Over 50s volunteering in Romania

Volunteering in Romania is a perfect introduction to this large and often overlooked country. Lush, mountainous and peppered with beautiful medieval towns, it’s a destination in its own right, but volunteering here is a brilliant way to get in amongst it. Living and working here gives you a local’s eye view of Romania, and you’ll have the chance to contribute more than just a few tourist bucks to the country. By volunteering your time, energy and enthusiasm, you can also support its wildlife, too.
Volunteering in Romania means one thing – bears! The bad news is, bears have had appalling treatment at the hands of humans in Romania’s recent history. Chained up outside restaurants to entice tourists in, made to dance in the street or perform in the circus, or simply kept in cramped and filthy cages in zoos, bears have routinely been abused. The good news is, a sanctuary established near the medieval town of Brasov in 2007, in the foothills of the Carpathian Mountains, rights these wrongs. It takes in bears and gives them a happy life, that’s as close to what they’d enjoy in the wild as possible.
This is where volunteering comes in. This sanctuary relies on the eager help of volunteers to take care of its 100 or so bears. Volunteers work alongside the sanctuary’s full time members of staff, helping with food preparation, going on feeding rounds and doing routine maintenance work. There are numerous other animals living happily here, too, that also need care – dogs, horses, goats and even the odd wolf. Helping out with sanctuary tours is an important part of the role, too, to share with people the importance of animal welfare and conservation.

Our top Over 50s volunteering Holiday

Volunteering with bears in Romania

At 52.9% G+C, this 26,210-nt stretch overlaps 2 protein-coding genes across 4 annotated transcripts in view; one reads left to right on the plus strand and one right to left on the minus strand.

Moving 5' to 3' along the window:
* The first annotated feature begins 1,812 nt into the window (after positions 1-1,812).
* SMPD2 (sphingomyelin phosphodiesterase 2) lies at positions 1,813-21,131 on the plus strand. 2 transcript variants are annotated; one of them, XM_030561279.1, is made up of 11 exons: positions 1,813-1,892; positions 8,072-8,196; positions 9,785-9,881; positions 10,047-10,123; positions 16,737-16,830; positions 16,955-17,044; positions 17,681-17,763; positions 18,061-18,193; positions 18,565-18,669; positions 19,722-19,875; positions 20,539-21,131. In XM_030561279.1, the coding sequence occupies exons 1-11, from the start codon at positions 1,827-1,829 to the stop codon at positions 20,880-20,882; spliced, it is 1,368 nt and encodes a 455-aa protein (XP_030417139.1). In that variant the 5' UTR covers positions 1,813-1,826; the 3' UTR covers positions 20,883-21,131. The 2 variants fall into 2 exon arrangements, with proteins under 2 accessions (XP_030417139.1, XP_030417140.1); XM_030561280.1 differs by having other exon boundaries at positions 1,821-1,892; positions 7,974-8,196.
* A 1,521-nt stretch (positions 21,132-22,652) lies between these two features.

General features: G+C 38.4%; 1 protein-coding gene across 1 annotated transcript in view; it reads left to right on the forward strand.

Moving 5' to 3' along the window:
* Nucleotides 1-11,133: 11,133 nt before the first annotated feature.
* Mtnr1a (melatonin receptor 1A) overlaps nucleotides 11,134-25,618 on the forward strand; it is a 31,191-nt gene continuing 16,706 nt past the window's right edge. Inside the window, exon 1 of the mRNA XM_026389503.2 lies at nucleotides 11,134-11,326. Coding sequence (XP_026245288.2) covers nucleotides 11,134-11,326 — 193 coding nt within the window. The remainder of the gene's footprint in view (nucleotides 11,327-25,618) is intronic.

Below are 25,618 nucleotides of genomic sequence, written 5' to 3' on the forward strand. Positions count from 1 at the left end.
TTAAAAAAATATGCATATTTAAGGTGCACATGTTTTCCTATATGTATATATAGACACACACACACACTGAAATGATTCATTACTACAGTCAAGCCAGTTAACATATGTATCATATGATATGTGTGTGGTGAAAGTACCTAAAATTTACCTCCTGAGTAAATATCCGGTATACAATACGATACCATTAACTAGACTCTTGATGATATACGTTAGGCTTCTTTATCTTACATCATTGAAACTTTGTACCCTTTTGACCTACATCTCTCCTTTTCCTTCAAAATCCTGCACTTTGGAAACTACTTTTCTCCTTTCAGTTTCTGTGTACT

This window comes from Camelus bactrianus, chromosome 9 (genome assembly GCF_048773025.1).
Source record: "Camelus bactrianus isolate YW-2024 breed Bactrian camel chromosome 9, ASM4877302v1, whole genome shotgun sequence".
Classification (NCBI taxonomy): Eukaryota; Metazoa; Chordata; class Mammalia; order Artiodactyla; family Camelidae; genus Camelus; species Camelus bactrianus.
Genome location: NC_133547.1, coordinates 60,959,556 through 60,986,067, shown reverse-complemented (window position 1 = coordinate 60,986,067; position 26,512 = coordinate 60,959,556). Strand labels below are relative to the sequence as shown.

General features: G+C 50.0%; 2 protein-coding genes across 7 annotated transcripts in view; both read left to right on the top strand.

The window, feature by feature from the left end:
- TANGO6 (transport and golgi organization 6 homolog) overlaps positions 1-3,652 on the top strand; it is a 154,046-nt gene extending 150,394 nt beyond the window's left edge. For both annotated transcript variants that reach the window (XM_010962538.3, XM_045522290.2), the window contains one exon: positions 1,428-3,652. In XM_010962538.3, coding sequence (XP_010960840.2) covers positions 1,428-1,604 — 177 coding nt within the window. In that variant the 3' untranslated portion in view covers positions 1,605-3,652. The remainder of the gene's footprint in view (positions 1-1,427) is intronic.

Volunteering with bears in Romania

Volunteer at an inspiring bear sanctuary in Transylvania

From £925 7 days ex flights
Tailor made:
Flexible departures available throughout the year, minimum stay 1 week
Helpdesk
Hello. If you'd like to chat about Over 50s volunteering or need help finding a holiday to suit you we're very happy to help. Rosy & team.

Ideal for mature travellers

This volunteering break is hugely popular with mature travellers, for a number of reasons. Location is one; for many volunteers, Romania is a short haul flight away that won’t break the bank. Although fascinating, culturally Romania is not that far away either, so volunteers of all ages find they can slot in quickly and really hit the ground running, with no energy needed on cultural interpretation. The work itself is not physically demanding, and the staff really understand that you are there to enjoy the bears. So, once you have completed your jobs, you’re free to roam the site and simply enjoy watching the bears splashing in pool, climbing trees, playing or snoozing – it’s an insight into their lives that regular visitors to the sanctuary just don’t get.
Volunteers are welcome to join for just a week, too, as compared to the two week commitment that some volunteering trips suitable for the over 50s request. This reduces the feeling of risk – in the unlikely event of you not loving the experience, it’s not such a problem as you’re only there for six days – and means this is a great entry level option. Many older volunteers first dip their toe in with a week here, find they love the experience, and go on to try other volunteering trips further afield (or simply come back here year on year).